[Editor’s Note: The following is a statement written by Ron Suresha, chairman of the Town of New Milford’s Historic Properties Commission, on behalf of the commission.]

The Town of New Milford’s Historic Properties Commission (NMHPC) unanimously supports the expansion of the New Milford Public Library, declaring it is long overdue.

At a vote taken by NMHPC at its monthly meeting Sept. 25, 2018, the result revealed unanimous and enthusiastic support for the library’s renovation.

Additionally, members expressed the view that the commission ask registered voters to vote “yes” on the referendum that will be printed on the ballot at the general election Nov. 6 to enact the library’s expansion.

The town’s Historic Properties Commission is charged with the purpose of promoting, preserving, and protecting buildings that are places of historic and cultural significance and their settings within the historic district of the town.

In adhering to that mandate, the commission reviewed the architectural drawings and the costs and payment plans to support the library renovation and found that the pleasing design would enhance the Village Green and provide the necessary space to meet the requirements of a library in the digital age.

All were impressed that the footprint of the library will not change, meaning no additional land will be used to expand the exterior of the library.

What will change is the front entrance. The slope will be re-graded so that guests enter the building at the same level as the sidewalk. Once inside, visitors will have access to an elevator just within the entrance to carry them to any and all levels of the building.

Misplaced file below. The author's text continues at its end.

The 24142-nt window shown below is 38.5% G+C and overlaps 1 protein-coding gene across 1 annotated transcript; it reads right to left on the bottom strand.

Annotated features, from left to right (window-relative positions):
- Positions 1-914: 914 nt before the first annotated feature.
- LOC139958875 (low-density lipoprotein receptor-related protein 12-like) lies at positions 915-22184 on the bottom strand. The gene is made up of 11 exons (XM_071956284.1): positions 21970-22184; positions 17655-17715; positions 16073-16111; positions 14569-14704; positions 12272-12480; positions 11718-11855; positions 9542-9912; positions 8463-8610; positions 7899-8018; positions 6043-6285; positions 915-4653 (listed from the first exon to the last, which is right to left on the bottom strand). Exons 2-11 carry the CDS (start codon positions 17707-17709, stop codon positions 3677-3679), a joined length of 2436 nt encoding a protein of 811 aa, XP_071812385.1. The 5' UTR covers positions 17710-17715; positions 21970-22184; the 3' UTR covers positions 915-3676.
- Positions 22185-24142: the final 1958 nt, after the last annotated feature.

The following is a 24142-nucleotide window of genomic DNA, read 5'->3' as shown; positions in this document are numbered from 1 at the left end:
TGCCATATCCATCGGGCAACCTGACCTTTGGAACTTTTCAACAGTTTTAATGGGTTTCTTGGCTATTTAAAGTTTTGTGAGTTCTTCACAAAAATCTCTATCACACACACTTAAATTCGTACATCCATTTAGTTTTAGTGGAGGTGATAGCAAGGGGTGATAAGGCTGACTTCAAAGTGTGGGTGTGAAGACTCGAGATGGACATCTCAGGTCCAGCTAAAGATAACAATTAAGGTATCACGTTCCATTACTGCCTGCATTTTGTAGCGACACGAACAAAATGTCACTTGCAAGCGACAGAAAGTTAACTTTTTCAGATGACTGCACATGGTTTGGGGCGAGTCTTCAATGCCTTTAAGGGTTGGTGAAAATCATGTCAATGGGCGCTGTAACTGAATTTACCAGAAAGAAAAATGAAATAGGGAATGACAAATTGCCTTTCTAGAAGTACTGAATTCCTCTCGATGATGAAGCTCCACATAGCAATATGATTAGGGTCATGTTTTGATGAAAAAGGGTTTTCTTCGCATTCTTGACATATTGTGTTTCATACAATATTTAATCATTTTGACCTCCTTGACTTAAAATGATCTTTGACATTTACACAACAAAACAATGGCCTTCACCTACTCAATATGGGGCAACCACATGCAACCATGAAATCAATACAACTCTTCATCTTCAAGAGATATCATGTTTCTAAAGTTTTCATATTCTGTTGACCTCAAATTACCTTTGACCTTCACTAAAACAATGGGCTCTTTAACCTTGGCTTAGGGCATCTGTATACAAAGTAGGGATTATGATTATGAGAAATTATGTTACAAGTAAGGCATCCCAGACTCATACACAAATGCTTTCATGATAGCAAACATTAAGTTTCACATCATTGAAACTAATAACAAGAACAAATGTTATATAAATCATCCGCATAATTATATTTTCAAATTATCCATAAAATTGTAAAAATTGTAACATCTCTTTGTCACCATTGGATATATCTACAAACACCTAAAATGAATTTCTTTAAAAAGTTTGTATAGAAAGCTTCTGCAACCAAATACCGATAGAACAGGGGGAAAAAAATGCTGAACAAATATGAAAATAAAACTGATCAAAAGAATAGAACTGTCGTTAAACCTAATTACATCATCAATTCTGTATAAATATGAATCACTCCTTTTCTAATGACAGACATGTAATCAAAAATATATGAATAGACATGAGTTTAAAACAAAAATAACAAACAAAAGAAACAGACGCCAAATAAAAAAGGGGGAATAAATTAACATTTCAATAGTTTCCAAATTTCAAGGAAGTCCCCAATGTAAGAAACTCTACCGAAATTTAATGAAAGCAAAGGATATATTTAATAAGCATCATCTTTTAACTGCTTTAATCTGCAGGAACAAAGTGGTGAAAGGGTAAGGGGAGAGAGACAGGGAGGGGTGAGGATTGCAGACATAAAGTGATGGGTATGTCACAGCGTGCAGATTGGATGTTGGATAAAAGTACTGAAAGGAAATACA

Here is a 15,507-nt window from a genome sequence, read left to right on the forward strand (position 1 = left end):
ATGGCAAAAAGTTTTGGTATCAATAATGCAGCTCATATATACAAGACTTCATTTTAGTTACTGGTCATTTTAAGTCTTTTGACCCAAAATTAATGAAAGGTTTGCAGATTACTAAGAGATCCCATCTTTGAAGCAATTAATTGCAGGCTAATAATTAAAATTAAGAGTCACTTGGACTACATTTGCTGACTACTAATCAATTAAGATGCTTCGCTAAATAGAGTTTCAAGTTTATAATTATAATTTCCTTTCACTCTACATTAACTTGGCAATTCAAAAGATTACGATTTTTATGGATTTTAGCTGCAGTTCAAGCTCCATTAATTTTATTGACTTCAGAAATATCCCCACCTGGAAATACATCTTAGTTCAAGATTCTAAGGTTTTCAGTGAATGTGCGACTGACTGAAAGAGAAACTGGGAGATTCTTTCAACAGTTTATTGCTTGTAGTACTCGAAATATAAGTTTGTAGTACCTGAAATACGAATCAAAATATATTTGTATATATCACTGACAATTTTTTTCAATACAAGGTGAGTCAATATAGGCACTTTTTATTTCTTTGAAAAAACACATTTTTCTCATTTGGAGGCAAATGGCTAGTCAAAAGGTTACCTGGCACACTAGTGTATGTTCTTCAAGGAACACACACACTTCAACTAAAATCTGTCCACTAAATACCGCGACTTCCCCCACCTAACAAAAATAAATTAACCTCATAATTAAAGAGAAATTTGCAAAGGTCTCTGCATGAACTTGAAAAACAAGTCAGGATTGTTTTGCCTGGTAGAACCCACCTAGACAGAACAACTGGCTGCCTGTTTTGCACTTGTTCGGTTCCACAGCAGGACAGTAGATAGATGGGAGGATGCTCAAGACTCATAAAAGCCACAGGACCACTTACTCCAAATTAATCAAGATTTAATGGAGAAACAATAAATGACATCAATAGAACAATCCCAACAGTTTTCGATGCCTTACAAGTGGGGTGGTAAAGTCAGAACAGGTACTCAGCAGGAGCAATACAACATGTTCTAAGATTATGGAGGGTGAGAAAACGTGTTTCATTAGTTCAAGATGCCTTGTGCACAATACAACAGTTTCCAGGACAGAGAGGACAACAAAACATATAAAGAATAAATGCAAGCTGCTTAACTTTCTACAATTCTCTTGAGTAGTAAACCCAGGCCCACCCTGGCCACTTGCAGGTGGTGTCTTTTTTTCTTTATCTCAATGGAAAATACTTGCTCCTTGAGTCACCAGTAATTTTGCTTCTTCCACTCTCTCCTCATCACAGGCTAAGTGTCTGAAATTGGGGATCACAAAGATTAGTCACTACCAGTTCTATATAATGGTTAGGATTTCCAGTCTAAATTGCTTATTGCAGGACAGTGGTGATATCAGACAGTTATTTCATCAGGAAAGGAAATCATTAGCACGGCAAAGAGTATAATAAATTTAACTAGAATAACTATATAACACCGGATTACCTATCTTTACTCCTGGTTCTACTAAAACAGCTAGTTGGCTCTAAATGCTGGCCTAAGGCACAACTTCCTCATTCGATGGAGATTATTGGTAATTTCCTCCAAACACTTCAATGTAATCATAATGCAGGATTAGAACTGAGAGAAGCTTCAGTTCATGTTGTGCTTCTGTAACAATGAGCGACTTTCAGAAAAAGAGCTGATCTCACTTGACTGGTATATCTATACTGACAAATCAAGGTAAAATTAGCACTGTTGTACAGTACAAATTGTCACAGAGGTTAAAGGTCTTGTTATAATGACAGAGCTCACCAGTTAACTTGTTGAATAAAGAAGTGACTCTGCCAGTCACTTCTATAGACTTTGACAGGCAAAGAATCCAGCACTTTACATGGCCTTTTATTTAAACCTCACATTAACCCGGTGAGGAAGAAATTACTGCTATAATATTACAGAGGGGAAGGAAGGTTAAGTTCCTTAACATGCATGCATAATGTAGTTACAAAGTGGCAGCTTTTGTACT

As it has been 40 years since our library was renovated, NMHPC’s members were delighted to see how well the new center entrance area blends the two buildings it joins.

The new exterior surface will join the 1796 building on the corner of Whittlesey Avenue facing the Green with the addition built in the 1970s.

The building’s appearance from the street will not show a measurable difference in height between the buildings as it does now. By using color and material, the three structures will become one, instead of looking as if they were cobbled together.

The final item brought forth roars of delight from the committee members as they learned that 15,000 visitors come to our library every month.

That’s 180,000 people annually. Your Town Historic Properties Commission’s final recommendation is that every registered voter visit the library and obtain a library card. They’re free, but can open up many new worlds to you.